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Spain Construction
https://photius.com/countries/spain/economy/spain_economy_construction.html
Sources: The Library of Congress Country Studies; CIA World Factbook
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    The rise and fall of Spanish construction activity tended to parallel the ebb and flow of the general economy. During the 1960s and the 1970s, a genuine boom occurred in construction, but it was more a reflection of the strong increase in tourism than a response to housing needs that had been created by industrial and urban growth. Extensive demand for hotels, apartment buildings, vacation housing, and amenities in tourist centers absorbed the attention of much of the construction industry.

    During the 1974 to 1984 period, the construction industry, like the rest of the economy, was in the doldrums. The year 1985 was an especially poor one for construction, but, as the pace of economic activity increased in 1986, there was also a notable acceleration in construction. Cement consumption increased by 10.2 percent, compared with 1985; new private-sector housing starts increased by 10 percent; and construction expenditures rose by 5 percent. The construction boom was even stronger in 1987, when the industry registered an increase of 10 percent, the highest rate of growth in all Spanish industries. In the same year, the construction sector came to represent 7 percent of the country's GDP. Strong industrial expansion continued throughout 1988, and much of Spain's new construction was concentrated on urban offices, private housing, and tourist facilities.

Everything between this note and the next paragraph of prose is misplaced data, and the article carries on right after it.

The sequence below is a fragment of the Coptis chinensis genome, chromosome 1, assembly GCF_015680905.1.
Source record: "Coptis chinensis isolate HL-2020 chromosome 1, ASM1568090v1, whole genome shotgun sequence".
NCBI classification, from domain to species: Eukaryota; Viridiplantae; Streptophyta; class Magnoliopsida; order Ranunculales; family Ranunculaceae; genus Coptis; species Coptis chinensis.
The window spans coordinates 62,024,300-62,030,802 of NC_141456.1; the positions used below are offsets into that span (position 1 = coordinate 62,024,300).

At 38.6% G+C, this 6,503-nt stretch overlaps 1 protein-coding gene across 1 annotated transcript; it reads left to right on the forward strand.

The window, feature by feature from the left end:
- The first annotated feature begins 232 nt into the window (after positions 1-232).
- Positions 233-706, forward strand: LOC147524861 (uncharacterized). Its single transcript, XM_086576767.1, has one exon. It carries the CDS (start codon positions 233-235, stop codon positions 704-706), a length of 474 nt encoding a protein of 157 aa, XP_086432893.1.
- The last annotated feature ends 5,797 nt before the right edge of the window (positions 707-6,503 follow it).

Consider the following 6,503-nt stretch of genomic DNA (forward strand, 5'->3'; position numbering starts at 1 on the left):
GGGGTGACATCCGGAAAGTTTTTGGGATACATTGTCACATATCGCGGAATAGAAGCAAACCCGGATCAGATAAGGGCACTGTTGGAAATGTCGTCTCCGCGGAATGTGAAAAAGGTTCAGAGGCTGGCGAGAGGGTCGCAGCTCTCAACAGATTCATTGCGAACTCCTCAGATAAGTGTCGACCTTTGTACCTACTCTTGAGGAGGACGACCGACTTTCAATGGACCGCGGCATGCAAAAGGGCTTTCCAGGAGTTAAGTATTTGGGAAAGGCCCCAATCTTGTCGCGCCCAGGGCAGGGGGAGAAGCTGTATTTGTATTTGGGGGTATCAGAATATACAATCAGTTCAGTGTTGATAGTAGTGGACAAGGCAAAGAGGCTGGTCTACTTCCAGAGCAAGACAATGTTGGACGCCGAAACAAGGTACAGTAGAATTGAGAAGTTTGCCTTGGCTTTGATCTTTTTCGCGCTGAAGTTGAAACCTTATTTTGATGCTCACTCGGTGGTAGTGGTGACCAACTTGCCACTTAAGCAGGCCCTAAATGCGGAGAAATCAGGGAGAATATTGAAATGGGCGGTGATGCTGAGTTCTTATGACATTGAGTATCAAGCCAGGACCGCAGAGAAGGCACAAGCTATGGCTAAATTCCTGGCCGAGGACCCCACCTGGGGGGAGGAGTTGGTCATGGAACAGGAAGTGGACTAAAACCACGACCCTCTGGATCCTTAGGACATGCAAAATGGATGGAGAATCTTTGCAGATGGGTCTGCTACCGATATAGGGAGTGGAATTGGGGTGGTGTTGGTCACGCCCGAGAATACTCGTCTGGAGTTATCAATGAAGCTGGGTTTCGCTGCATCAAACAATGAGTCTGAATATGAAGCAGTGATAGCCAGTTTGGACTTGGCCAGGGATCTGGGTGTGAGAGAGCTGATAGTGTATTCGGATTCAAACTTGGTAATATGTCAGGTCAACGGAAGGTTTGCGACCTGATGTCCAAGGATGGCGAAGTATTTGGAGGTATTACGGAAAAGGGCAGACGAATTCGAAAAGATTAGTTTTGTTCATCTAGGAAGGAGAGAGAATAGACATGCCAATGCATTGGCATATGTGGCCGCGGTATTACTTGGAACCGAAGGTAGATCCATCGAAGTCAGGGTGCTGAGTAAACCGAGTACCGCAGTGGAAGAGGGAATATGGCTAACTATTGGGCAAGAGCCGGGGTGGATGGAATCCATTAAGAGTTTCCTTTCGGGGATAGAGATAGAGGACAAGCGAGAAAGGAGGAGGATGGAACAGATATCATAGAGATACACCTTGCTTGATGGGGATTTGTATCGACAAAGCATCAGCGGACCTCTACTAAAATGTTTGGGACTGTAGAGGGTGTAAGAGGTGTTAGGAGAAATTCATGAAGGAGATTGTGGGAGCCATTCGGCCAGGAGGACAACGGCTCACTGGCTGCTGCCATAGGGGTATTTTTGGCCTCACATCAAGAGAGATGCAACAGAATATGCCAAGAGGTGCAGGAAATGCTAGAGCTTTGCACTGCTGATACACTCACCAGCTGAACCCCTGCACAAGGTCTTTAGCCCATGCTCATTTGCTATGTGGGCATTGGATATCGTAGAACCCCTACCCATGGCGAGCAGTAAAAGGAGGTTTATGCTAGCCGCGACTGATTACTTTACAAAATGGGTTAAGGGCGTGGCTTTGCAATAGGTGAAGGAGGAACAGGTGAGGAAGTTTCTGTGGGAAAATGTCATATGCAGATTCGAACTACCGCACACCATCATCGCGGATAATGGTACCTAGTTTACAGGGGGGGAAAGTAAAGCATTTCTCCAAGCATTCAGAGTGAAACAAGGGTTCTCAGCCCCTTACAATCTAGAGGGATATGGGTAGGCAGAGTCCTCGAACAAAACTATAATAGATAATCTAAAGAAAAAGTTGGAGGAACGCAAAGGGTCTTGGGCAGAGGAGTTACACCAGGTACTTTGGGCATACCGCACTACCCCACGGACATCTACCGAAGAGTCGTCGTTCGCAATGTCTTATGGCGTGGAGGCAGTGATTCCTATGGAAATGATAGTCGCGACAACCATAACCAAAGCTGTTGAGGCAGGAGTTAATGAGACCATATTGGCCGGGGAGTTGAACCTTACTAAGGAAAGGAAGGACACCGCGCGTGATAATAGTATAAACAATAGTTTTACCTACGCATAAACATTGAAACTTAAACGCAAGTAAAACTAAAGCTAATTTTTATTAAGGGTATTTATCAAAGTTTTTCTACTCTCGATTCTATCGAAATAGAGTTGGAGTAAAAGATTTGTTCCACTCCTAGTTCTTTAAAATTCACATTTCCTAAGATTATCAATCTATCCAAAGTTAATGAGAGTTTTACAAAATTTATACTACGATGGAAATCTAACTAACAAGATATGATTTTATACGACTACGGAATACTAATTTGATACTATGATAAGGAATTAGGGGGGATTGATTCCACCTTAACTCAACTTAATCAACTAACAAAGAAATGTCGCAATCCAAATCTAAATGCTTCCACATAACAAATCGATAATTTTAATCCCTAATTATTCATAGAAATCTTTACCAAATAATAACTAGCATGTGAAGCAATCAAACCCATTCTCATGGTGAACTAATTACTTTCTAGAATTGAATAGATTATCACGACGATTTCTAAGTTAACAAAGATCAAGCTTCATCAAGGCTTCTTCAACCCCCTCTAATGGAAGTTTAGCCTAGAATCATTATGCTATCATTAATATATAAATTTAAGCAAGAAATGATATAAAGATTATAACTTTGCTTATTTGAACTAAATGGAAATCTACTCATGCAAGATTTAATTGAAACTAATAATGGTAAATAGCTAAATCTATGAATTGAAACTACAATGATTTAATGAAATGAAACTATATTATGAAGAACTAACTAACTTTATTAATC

Employment has increased in all of Spain's nonagricultural sectors, but the construction industry showed the greatest relative increase--11.2 percent--as a result of the 88,100 new jobs it created in 1986. By comparison, there had been only 7,300 new construction jobs in 1985, and there had been and a decrease of 110,400 jobs in 1984. In the late 1980s, overall construction employment accounted for approximately one-third of the industrial work force. Despite the boom, however, the sector still operated at a level considerably below its capacity in the late 1980s, and the unemployment rate among Spanish construction workers was as high as 30 percent.

    Data as of December 1988


    NOTE: The information regarding Spain on this page is re-published from The Library of Congress Country Studies and the CIA World Factbook. No claims are made regarding the accuracy of Spain Construction information contained here. All suggestions for corrections of any errors about Spain Construction should be addressed to the Library of Congress and the CIA.

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Revised 10-Nov-04
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